Spend any time learning about business finances, and you’ll hear a LOT about the P&L. But what even is a P&L? Why do you need one? And how on earth do you read it?
P&L stands for Profit & Loss. And that’s what this report shows — the financial gains and losses in your business. That’s crucial information! So if you want to make sure you know as much as possible about the money in your business, get comfortable with the P&L.
I’ll walk you through a P&L step-by-step so you know exactly where to get one, how to read it, and what to do with the information. Plus, I’ll cover the Cash Summary report — which I think is even more important (gasp!) than the P&L!
Ready to dive in? Grab your coffee (or a glass of wine — no judgment!) and your latest P&L so you can follow along. Let’s go!
Before we get started, let’s clear something up. An Income Statement is the same thing as a P&L. So if your accounting software gives you an Income Statement, no worries. You’ll read it exactly like a P&L.
OK, now that we’ve sorted that out, let’s talk about the info in a P&L:
All the numbers in a P&L will fall into one of those categories. Now, let’s look a little deeper at each of those sections.
It’s important to make sure your revenue numbers are broken out by product or service. That way, you can tell exactly how much each of your offers brought in during the month. And once you have that information, you can decide what (if anything) you want to change. For example, you might want to put more resources into marketing your most lucrative offer. Or you might want to consider dropping a service that consistently underperforms.
It’s also important to look at how your revenue changes month to month. If there’s a month when your income was especially high or low, you need to figure out the reason! You can also compare revenue by quarter to see which parts of the year are better or worse for your business. And you can zoom out even more to see how your revenue changes year over year.
Next, we’ll take a look at the first “loss” category — Cost of Goods Sold (COGS). That’s everything that you had to spend to create the offers/products/services that you sold to your clients. That can include payments to contractors and/or the cost of raw materials.
Want to know how much Gross Profit you made in a month? Just take your total revenue that month and subtract the Cost of Goods Sold.
Bonus tip: If you want to know your Gross Profit Margin (which is a percentage), divide your Gross Profit by your revenue, and then multiply that answer by 100. That’s your Gross Profit Margin.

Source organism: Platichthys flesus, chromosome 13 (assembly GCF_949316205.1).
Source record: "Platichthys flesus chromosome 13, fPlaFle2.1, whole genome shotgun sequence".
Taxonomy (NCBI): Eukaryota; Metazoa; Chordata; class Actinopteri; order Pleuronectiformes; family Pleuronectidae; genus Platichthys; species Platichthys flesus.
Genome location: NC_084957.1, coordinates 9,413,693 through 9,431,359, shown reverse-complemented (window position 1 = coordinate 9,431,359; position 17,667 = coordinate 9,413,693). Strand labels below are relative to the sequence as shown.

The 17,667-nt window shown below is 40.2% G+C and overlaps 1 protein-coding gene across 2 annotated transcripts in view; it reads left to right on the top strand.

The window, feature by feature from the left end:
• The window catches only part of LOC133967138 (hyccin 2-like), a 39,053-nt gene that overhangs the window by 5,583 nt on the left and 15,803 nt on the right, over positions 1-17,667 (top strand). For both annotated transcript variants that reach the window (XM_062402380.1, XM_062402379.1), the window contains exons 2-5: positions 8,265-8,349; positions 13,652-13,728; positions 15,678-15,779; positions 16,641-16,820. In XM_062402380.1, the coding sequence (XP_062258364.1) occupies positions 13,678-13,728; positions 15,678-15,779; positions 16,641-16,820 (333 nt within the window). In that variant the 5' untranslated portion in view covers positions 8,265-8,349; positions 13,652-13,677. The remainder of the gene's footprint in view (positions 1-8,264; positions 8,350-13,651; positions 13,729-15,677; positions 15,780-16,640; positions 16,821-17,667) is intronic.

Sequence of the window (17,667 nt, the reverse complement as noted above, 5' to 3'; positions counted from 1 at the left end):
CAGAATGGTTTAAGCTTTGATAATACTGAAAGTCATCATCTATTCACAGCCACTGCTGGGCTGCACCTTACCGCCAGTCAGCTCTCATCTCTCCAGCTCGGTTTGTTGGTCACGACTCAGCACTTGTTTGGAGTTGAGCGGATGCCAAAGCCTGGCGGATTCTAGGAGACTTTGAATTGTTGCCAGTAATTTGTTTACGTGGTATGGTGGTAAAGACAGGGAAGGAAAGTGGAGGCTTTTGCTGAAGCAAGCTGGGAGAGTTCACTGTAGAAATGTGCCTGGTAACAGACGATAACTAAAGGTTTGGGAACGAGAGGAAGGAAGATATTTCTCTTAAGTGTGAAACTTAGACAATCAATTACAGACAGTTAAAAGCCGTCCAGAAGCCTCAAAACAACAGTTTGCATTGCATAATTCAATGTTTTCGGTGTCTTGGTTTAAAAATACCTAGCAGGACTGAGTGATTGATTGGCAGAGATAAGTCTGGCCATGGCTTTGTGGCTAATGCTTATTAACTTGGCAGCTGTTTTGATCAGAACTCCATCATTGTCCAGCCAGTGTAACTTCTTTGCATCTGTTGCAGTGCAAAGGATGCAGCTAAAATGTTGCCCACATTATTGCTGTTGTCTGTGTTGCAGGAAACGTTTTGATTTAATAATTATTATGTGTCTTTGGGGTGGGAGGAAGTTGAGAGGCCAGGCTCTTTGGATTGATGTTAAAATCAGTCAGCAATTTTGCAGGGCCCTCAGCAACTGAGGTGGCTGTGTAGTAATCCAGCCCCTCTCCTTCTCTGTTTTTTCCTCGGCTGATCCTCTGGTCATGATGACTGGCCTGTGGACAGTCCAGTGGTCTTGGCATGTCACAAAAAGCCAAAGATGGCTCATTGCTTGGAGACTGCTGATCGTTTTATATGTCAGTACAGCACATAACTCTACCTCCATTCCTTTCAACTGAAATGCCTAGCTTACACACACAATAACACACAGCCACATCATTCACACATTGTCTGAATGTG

The COGS category doesn’t cover all the money you spend on your business. That’s why we have the next category: Operating Expenses.
This is where you’ll list things like software subscriptions, payment processing fees, team member salaries, office supplies, legal fees, and educational courses. These are all expenses that you need to pay whether you have revenue or not (the lights gotta stay on!), unlike COGS which are directly related to the revenue you bring in.
Now, we can look at the most important section of the P&L: Net Profit! (In the screenshot above, it’s broken down by month, with a total column to the far right.) Earlier, we calculated Gross Profit, which factors in COGS and revenue. Net Profit takes that one step further by including ALL the expenses in your business: COGS and operating expenses.
To find your Net Profit, take the Gross Profit you calculated earlier and subtract your operating expenses. The result is the amount of money you actually have left over after covering all the expenses that month!
Bonus tip: As with Gross Profit, you can also calculate your Net Profit Margin by dividing the Net Profit by your revenue and multiplying that number by 100.
A P&L is great — it gives you so much insight into how your business is doing financially. You can see which offers are making you the most income, which services or contractors are costing the most money, and how profitable your business is overall.
But I’ll let you in on a secret — there’s an even better report out there! And it’s the Cash Summary. I know, it might sound like a hot take, but I stand by it.
The Cash Summary shows you everything that’s on a P&L, plus even more crucial information! This report shows you the profit/loss each month (although it tends to use the terms “surplus” and “deficit”), but it also includes other cash activity, like:
Keep in mind that each of these details won’t ever show up on your Profit & Loss report, because of a little thing we accountants know and love called the Generally Accepted Accounting Principles (GAAP). With even more information included on this specific report, you can calculate the Net Cash Flow each month — that means you’ll know exactly how much money went in and out of your business. It’s like the next level of info beyond the Net Profit at the bottom of your P&L.
Whew — we made it through the P&L and the Cash Summary! How do you feel? Hopefully, you feel like you know a lot more about the financial state of your business.
These reports are so critical because they give you the data you need to run your business well. You can see which offers are bringing in the most revenue, or where you’ve let your spending run a little wild. And you can truly determine if your business is profitable.
But before you can pull a P&L or a Cash Summary, what do you need? You guessed it — up-to-date books. Yep, it all comes back to bookkeeping. And if you can think of a million things you’d rather do than enter your transactions in a spreadsheet or accounting program, that’s what I’m here for!
Here’s what you get when you work with me:
Interested in that kind of support for YOUR creative online business?